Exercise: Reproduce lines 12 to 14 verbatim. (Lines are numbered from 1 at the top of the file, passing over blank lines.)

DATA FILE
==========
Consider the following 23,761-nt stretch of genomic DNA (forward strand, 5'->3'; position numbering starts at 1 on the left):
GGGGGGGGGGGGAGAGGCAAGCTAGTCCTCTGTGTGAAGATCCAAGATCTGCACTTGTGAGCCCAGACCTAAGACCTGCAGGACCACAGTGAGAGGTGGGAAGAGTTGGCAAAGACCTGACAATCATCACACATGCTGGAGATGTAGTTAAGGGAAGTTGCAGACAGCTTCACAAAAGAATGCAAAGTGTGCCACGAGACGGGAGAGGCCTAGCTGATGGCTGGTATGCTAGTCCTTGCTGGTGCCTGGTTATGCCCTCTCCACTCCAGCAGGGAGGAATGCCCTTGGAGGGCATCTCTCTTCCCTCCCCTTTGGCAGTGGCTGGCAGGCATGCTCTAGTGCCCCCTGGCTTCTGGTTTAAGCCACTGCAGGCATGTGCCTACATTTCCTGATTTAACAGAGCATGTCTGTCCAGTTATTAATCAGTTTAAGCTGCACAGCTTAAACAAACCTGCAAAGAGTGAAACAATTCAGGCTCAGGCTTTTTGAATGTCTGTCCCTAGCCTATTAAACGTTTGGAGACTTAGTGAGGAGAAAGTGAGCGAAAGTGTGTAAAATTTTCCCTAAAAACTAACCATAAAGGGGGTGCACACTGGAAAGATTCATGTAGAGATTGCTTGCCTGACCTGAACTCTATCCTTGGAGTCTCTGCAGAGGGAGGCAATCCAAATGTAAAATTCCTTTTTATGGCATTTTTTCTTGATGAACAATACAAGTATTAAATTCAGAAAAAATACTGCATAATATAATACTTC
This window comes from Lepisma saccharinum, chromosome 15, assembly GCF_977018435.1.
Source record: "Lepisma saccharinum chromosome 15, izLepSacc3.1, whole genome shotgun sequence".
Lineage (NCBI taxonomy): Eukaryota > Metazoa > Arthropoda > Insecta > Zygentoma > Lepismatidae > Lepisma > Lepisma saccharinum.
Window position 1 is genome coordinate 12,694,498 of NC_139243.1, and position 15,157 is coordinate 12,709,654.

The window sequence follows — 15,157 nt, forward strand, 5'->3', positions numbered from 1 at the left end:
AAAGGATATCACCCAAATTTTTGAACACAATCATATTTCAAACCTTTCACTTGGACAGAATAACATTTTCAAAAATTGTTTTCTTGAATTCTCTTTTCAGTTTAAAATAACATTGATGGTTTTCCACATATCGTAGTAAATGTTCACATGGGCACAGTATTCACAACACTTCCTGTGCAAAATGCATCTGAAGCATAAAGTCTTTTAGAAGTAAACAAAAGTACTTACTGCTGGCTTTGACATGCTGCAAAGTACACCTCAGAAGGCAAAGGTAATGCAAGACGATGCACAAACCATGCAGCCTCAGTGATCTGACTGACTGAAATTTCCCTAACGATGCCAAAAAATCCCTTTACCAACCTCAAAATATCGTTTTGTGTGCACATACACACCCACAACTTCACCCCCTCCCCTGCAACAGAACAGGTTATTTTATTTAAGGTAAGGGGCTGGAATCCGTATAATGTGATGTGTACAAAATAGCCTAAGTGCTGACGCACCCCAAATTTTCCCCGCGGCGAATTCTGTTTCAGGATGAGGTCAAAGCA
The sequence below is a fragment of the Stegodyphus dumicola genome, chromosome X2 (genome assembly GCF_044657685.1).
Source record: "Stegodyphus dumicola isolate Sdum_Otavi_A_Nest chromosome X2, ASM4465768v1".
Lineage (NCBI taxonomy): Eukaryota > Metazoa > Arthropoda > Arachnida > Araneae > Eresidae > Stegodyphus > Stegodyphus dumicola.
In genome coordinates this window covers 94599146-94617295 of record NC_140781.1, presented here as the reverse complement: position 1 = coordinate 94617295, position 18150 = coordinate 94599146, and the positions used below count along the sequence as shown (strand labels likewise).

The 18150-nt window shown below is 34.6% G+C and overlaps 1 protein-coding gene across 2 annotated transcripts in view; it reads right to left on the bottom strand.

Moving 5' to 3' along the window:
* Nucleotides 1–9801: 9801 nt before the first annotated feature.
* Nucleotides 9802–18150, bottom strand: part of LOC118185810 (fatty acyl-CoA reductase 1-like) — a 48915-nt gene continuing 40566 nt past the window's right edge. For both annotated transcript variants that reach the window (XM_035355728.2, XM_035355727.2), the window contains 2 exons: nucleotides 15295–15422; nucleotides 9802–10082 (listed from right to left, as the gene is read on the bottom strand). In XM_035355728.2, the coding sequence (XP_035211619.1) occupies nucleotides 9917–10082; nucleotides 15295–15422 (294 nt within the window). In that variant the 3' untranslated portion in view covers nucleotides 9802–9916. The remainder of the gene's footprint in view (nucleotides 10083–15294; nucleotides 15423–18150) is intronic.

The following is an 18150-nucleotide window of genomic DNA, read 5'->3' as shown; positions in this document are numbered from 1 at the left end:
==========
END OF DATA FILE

In genome coordinates this window covers 94599146-94617295 of record NC_140781.1, presented here as the reverse complement: position 1 = coordinate 94617295, position 18150 = coordinate 94599146, and the positions used below count along the sequence as shown (strand labels likewise).

The 18150-nt window shown below is 34.6% G+C and overlaps 1 protein-coding gene across 2 annotated transcripts in view; it reads right to left on the bottom strand.

Moving 5' to 3' along the window: